Selim asks us today if we have ever tried rakı, the official Turkish drink.  I raise my hand since I just tried it last night at the Dimrit.   He says it’s a clear brandy made from grapes and raisins and flavored with anise.  When mixed with ice or water, it turns milky white.  Turks often call it Lion’s Milk because of its color and strong alcoholic punch.  It’s similar to Greek ouzo.  Selim says the belief is that if you have one rakı, it’s good for the stomach.  If you have two, you will do the samba in the street.  And if you have 3, you will fly home on a magic carpet.  I think about last night and know that, even with one rakı, I flew home on the magic carpet.

devrent imagination valley & fairy chimneys

We head off to the Devrent Imagination Valley, where the volcanic rock formations are of such unlikely and distinguished shapes, that you can imagine they are animals: a crocodile, a lizard, Snoopy the comic strip dog, a squirrel, a camel, a bulldog, a dolphin, and other reptiles.  It’s like lying in the grass as a child and looking for animal shapes in the clouds.  It is already hot, but the air is dry so it’s tolerable. Selim quizzes us.  What is that?  What do you see there?  I never know which rock he is pointing at so I can rarely guess.  I see the crocodile.  I never see Snoopy.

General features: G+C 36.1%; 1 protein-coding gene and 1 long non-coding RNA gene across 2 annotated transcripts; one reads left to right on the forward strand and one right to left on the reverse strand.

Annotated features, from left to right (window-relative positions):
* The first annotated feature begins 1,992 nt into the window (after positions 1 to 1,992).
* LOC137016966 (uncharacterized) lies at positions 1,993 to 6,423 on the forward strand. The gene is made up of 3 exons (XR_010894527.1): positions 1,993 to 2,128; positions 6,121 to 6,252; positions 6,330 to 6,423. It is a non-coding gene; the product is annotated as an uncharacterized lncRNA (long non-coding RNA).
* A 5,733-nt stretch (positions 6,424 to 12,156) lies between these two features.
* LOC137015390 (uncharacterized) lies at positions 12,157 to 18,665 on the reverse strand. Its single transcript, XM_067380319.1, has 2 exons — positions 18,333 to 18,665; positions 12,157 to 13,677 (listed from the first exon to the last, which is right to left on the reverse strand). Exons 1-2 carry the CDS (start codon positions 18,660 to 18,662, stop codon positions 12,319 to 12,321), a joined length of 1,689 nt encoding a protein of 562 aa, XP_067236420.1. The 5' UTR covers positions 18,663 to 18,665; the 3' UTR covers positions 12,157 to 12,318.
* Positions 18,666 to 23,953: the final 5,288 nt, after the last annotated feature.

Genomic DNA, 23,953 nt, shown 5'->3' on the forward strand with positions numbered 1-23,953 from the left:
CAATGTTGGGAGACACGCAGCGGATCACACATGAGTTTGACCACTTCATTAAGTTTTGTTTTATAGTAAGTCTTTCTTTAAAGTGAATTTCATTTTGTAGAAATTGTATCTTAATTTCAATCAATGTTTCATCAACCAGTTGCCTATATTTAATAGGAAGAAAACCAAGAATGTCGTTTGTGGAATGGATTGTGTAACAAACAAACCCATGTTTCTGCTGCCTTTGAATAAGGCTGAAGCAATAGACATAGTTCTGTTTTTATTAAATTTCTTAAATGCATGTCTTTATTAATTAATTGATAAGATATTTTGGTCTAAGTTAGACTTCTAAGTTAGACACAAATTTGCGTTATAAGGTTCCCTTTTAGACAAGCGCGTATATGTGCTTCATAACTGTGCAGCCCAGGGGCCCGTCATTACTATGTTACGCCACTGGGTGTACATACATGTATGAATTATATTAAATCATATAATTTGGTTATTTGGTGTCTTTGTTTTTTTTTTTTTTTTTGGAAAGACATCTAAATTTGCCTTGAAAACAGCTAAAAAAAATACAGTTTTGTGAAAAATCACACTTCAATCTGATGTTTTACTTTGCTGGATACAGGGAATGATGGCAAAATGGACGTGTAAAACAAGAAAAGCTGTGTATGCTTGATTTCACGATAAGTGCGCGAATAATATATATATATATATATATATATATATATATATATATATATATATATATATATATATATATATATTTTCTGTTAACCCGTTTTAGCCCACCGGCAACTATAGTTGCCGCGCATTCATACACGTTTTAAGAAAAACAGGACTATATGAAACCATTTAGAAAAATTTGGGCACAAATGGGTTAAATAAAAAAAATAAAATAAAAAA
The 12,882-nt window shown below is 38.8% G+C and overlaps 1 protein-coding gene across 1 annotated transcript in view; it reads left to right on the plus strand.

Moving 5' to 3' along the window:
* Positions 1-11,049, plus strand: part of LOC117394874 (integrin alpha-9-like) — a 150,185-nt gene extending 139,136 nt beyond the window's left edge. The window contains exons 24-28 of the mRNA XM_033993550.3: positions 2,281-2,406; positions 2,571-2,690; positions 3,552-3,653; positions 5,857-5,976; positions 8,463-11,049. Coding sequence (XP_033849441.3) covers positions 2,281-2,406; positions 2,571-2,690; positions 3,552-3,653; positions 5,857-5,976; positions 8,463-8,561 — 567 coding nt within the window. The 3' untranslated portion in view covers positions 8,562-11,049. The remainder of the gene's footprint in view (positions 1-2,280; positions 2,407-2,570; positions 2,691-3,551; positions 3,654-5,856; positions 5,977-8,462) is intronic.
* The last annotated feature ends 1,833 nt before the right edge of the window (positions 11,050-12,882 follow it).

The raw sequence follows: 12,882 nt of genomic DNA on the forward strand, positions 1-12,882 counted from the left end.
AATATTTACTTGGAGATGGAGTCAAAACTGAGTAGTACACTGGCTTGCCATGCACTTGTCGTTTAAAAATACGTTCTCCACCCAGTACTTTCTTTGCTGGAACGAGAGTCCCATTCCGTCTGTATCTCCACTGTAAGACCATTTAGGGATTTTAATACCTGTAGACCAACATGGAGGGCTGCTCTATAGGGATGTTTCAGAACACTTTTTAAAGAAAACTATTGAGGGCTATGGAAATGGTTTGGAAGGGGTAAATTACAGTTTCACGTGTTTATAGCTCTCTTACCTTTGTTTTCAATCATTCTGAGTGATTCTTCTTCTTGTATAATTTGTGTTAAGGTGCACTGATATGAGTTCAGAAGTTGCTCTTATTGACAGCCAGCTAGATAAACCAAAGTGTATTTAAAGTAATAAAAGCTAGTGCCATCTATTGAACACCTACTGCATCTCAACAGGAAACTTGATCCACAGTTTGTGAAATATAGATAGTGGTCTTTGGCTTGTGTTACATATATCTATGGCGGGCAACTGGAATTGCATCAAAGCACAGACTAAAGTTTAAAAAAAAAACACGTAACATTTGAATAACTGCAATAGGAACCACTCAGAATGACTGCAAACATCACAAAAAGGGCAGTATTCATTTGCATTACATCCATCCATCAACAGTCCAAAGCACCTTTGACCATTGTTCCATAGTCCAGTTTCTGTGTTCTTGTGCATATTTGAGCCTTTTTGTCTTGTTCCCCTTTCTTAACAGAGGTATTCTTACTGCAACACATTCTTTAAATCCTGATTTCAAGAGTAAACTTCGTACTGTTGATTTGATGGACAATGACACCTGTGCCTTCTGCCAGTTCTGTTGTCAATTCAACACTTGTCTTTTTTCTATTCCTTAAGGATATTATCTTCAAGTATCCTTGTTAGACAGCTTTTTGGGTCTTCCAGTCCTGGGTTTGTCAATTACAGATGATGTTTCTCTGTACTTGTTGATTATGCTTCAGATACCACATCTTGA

the resting camel rock formation

the resting camel rock formation

an alligator shape in the rock formations

an alligator shape in the rock formations

rock formations at Devrent Imagination Valley

rock formations at Devrent Imagination Valley

Imagination Valley

Imagination Valley

more unusual rock formations :-)

more unusual rock formations 🙂

Devrent Imagination Valley

Devrent Imagination Valley

more rock formations at Devrent Imagination Valley

more rock formations at Devrent Imagination Valley

me at the devrent imagination valley ~ a lunar landscape

me at the devrent imagination valley ~ a lunar landscape

Some of the rosy cone-shaped rocks have flat mushroom tops on them.  Apparently the mushroom tops are a harder stone, the rock underneath is softer, so it erodes in the weather.  Differential erosion. Eventually the mushroom tops fall off, and then the real erosion to the cone-shaped stem begins.  Eventually, all the rocks will erode away to nothing.